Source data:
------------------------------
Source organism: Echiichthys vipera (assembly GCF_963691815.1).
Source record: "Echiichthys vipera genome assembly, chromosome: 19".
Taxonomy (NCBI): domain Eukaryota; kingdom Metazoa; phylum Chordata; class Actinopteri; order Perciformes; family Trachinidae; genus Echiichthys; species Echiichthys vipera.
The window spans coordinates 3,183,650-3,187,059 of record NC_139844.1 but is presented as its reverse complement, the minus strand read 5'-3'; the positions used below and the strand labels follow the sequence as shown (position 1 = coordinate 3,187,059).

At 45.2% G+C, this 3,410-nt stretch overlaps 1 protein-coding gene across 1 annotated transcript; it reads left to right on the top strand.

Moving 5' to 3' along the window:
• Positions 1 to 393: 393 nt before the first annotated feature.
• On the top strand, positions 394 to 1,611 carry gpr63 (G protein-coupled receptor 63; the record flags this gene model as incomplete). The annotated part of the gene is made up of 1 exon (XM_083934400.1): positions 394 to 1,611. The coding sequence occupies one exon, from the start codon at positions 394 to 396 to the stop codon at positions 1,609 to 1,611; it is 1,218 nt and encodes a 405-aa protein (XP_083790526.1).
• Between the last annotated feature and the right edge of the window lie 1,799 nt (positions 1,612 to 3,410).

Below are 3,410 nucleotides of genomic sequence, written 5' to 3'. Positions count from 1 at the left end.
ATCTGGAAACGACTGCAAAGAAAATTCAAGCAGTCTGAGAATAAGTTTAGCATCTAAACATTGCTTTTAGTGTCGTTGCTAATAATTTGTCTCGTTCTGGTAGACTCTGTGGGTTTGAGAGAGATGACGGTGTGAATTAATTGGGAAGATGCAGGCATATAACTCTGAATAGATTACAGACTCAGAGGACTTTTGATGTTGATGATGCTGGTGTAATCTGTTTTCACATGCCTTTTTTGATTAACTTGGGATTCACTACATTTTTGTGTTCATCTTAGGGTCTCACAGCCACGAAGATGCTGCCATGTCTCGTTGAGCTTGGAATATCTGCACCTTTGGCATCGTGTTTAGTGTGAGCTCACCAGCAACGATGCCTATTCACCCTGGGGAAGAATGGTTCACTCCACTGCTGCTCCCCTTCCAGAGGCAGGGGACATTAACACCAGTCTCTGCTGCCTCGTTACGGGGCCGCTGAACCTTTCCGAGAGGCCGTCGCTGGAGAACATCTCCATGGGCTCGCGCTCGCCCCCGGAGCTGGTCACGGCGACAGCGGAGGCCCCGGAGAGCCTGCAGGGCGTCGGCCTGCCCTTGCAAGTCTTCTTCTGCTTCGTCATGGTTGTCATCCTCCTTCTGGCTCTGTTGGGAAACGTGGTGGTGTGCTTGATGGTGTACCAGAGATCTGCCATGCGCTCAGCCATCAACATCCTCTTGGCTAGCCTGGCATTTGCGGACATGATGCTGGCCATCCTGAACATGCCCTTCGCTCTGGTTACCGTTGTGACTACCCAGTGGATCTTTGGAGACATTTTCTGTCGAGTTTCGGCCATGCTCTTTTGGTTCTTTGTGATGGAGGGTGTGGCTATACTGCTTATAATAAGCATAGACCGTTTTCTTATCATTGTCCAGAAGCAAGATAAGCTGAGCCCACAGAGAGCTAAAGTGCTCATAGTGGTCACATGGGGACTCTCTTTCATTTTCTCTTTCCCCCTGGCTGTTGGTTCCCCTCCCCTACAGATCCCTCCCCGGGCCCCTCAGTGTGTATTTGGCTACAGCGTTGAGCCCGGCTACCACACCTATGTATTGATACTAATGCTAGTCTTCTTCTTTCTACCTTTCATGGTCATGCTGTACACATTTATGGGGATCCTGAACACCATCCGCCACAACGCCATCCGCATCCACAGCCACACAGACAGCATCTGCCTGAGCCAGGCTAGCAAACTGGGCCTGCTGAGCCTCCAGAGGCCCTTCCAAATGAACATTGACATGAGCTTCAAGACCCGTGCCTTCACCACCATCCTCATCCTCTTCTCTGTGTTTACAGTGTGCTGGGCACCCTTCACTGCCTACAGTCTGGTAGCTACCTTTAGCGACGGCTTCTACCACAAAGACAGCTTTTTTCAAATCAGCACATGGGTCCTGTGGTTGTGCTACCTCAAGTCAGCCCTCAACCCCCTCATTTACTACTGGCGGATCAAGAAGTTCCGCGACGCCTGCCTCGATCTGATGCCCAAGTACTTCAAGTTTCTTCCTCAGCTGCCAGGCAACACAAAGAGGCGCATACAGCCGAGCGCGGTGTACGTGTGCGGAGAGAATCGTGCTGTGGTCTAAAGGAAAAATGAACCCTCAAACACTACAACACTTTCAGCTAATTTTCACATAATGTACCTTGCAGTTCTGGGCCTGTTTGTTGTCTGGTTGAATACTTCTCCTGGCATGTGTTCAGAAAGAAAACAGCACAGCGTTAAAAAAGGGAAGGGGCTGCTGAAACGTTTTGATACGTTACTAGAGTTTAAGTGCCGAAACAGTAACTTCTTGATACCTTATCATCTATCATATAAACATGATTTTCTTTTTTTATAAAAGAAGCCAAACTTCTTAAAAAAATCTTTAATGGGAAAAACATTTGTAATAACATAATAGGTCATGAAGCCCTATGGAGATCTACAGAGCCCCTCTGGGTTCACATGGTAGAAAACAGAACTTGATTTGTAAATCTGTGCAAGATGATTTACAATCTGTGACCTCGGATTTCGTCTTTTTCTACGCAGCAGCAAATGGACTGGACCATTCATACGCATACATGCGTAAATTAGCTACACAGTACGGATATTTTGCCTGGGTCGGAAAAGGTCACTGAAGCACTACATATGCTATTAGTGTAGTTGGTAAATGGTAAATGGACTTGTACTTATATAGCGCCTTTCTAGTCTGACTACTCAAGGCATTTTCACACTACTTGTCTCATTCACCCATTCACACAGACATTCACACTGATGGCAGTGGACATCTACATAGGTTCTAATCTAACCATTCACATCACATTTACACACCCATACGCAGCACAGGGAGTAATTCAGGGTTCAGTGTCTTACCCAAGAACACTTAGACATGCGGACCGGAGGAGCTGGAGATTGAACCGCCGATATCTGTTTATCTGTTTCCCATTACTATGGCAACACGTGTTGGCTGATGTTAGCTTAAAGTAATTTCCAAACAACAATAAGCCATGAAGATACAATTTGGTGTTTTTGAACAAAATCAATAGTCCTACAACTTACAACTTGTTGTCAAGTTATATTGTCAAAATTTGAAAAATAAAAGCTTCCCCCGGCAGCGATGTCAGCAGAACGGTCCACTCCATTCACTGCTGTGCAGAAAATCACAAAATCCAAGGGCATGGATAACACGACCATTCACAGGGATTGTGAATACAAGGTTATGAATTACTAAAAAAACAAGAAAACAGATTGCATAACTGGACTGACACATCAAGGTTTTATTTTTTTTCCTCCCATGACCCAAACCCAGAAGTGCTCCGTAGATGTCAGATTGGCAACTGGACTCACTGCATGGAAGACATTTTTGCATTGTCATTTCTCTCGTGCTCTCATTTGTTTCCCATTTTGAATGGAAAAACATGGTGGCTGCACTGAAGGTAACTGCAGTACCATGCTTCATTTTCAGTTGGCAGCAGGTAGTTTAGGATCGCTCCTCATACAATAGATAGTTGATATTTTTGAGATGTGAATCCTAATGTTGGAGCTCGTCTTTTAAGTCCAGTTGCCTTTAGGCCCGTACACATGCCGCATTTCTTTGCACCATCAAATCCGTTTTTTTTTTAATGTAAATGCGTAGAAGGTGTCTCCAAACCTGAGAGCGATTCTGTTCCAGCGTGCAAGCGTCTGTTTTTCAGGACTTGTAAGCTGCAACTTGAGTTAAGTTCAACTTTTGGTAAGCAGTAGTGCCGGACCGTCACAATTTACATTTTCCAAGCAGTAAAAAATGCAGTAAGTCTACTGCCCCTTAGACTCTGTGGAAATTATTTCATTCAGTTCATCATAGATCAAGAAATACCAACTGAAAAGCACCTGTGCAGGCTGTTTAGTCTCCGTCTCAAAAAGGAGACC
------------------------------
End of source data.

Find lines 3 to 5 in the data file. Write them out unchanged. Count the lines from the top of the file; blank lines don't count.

Taxonomy (NCBI): domain Eukaryota; kingdom Metazoa; phylum Chordata; class Actinopteri; order Perciformes; family Trachinidae; genus Echiichthys; species Echiichthys vipera.
The window spans coordinates 3,183,650-3,187,059 of record NC_139844.1 but is presented as its reverse complement, the minus strand read 5'-3'; the positions used below and the strand labels follow the sequence as shown (position 1 = coordinate 3,187,059).

At 45.2% G+C, this 3,410-nt stretch overlaps 1 protein-coding gene across 1 annotated transcript; it reads left to right on the top strand.